Photographer's Note

When I was in school, I was fascinated by archaeological discoveries. I read many books and my favourite was the story about Schliemann.
Heinrich Schliemann was a German businessman and pioneer in the field of archaeology. He was an advocate of the historicity of places mentioned in the works of Homer and an archaeological excavator of Hisarlik, now presumed to be the site of Troy, along with the Mycenaean sites Mycenae and Tiryns. Schliemann claimed that it took him six weeks to learn a language and wrote his diary in the language of whatever country he happened to be in. By the end of his life, he could converse in English, French, Dutch, Spanish, Portuguese, Italian, Russian, Swedish, Polish, Greek, Latin, and Arabic, besides his native German.
(I wonder what learning materials were available at that time?)
I was so impressed that I wanted to study archaeology.
Eventually, I am a physicist but my passion for ancient ruins and languages remains. Now, after my Greek trip, I can say that I have seen most of the important ruins in the world. (Unfortunately, there are some that I haven't seen yet).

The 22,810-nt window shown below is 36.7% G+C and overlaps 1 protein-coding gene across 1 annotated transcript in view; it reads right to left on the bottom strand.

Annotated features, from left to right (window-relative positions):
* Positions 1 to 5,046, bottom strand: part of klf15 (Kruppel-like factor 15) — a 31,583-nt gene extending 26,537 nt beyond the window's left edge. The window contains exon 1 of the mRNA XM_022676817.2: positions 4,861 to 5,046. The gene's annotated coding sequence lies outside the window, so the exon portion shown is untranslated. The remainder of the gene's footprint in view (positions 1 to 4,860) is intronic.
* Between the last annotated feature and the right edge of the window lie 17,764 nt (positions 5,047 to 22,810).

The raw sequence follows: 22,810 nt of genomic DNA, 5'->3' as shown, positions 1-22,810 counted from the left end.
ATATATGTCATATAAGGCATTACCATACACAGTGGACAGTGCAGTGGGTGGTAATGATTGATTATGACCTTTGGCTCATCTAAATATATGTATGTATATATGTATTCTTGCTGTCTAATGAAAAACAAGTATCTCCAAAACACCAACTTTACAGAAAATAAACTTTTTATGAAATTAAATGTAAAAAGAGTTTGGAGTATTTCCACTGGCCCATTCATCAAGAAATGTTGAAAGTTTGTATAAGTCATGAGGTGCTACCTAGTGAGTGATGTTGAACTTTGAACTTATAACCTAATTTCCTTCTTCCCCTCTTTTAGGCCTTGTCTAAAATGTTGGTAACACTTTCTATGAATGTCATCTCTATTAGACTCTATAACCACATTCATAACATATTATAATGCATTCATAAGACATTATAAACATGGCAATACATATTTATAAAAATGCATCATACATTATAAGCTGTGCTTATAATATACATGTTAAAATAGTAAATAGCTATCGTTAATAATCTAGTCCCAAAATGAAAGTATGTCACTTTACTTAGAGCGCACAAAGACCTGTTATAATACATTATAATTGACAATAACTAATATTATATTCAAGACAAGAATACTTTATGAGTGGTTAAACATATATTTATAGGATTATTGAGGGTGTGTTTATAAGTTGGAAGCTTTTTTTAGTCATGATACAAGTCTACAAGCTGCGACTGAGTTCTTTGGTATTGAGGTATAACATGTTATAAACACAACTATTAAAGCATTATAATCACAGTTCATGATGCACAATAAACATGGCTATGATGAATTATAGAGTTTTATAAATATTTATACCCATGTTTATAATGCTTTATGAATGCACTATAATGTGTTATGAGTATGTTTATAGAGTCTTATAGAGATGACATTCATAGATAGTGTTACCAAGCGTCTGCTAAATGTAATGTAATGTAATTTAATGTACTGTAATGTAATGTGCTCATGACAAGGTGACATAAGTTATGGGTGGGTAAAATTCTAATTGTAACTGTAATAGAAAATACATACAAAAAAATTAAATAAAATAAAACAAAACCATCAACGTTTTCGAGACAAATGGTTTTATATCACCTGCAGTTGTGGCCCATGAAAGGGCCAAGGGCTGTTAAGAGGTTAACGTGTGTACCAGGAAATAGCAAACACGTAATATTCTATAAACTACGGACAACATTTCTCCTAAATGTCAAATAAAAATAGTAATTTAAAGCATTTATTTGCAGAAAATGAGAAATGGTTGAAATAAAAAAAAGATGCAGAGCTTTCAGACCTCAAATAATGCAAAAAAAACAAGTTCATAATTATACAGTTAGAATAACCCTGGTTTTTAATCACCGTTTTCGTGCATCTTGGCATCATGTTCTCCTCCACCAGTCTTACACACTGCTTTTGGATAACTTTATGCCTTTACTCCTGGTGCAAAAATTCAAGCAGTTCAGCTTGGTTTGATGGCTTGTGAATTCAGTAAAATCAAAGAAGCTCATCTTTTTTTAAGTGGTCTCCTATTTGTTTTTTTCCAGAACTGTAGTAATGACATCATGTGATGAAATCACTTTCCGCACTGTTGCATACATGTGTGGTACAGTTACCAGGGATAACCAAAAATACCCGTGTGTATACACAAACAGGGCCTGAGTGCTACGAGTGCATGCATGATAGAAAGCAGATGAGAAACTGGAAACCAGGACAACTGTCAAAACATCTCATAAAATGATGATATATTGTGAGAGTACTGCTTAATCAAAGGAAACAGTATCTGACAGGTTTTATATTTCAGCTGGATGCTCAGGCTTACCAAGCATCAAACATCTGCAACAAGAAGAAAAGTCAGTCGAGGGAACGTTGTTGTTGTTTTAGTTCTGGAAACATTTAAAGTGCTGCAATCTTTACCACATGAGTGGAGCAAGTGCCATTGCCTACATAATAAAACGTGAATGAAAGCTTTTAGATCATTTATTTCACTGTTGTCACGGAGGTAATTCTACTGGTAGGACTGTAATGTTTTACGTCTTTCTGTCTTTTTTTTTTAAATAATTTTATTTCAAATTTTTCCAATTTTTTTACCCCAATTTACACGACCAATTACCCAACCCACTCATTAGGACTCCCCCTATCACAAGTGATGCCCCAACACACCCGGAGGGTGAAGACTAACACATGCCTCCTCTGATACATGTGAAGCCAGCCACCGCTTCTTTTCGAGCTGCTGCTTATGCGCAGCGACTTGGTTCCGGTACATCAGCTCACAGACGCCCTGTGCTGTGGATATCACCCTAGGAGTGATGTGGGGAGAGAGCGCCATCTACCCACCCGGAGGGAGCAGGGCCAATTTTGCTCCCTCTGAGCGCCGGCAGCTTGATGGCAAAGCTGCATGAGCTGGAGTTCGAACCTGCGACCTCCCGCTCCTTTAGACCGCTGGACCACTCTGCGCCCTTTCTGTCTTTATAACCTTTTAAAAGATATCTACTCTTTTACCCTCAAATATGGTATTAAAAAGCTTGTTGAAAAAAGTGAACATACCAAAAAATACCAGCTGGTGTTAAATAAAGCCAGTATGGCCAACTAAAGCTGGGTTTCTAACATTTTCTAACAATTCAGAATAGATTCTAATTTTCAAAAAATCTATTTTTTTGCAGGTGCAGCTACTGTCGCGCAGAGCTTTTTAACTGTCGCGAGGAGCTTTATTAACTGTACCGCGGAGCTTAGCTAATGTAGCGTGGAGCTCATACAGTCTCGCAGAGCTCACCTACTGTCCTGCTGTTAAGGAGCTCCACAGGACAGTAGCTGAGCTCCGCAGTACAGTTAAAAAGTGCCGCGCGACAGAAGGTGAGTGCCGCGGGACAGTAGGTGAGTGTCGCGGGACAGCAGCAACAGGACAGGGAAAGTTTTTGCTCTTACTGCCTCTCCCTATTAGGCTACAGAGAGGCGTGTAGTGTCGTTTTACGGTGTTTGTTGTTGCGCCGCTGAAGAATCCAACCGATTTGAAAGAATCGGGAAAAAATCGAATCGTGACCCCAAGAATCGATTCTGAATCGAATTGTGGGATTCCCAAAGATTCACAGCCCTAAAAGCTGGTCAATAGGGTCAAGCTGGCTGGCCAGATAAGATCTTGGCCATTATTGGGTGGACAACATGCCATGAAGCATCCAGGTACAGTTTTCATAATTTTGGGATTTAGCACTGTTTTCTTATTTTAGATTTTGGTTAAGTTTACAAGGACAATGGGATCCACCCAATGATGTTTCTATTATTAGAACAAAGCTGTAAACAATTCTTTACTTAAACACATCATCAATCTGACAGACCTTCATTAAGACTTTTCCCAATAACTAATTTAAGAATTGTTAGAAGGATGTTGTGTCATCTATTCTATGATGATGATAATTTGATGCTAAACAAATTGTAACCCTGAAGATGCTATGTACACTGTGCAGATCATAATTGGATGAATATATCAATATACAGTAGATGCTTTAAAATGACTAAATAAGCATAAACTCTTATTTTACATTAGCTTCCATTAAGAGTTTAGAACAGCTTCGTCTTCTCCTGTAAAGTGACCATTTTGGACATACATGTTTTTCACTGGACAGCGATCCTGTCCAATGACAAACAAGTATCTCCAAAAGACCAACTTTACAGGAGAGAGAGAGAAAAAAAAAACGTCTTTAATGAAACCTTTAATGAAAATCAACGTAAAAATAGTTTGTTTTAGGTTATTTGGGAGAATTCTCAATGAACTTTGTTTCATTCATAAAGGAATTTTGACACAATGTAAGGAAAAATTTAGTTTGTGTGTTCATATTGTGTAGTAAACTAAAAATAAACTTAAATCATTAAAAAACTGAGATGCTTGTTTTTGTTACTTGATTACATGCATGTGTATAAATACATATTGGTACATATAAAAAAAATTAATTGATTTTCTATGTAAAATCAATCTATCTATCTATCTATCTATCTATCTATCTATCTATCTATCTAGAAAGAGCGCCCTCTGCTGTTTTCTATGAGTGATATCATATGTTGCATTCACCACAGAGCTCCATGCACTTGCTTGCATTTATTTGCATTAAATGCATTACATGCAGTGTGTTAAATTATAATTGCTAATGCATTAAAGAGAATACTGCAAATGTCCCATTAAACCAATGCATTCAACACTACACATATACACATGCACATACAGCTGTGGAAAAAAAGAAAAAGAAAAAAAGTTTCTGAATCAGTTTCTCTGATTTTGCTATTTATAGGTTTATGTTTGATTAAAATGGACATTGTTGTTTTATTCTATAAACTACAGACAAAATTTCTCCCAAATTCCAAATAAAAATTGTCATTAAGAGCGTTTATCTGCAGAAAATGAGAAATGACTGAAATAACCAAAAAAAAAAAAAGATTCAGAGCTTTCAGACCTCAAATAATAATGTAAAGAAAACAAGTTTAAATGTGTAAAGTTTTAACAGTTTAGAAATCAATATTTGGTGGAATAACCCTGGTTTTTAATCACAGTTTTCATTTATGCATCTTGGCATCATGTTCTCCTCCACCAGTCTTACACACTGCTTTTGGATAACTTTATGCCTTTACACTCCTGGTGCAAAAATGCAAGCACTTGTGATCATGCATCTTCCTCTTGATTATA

I suppose that all of you have seen many photos of the Lion Gate in Mycenae. But strange enough, there are only 27 photos on TE.
Lion Gate is the name for the main entrance of what was the Bronze Age citadel of Mycenae in southern Greece. It was erected during the thirteenth century BC, around 1250 BC, in the northwestern side of the acropolis. In modern times, it was named after the relief sculpture of two lionesses in a heraldic pose that stands above the entrance.

The gate is the sole surviving monumental piece of Mycenaean sculpture, as well as the largest surviving sculpture in the prehistoric Aegean. It is the only monument of Bronze Age Greece to bear an iconographic motif that survived without being buried underground.
After 60 years I fulfilled my dream and I saw this amazing gate with my own eyes.

In the main picture, the view of the gate, but from the back side. (Too much red). I preferred this view and it is less known, the lionesses are in the Workshop. In another Workshop, the setting of the fortress.

All photos better to see in the new tab.

Photo Information
Viewed: 0
Points: 32
  • None
Additional Photos by Malgorzata Kopczynska (emka) Gold Star Critiquer/Gold Star Workshop Editor/Gold Note Writer [C: 13401 W: 141 N: 34841] (157280)
View More Pictures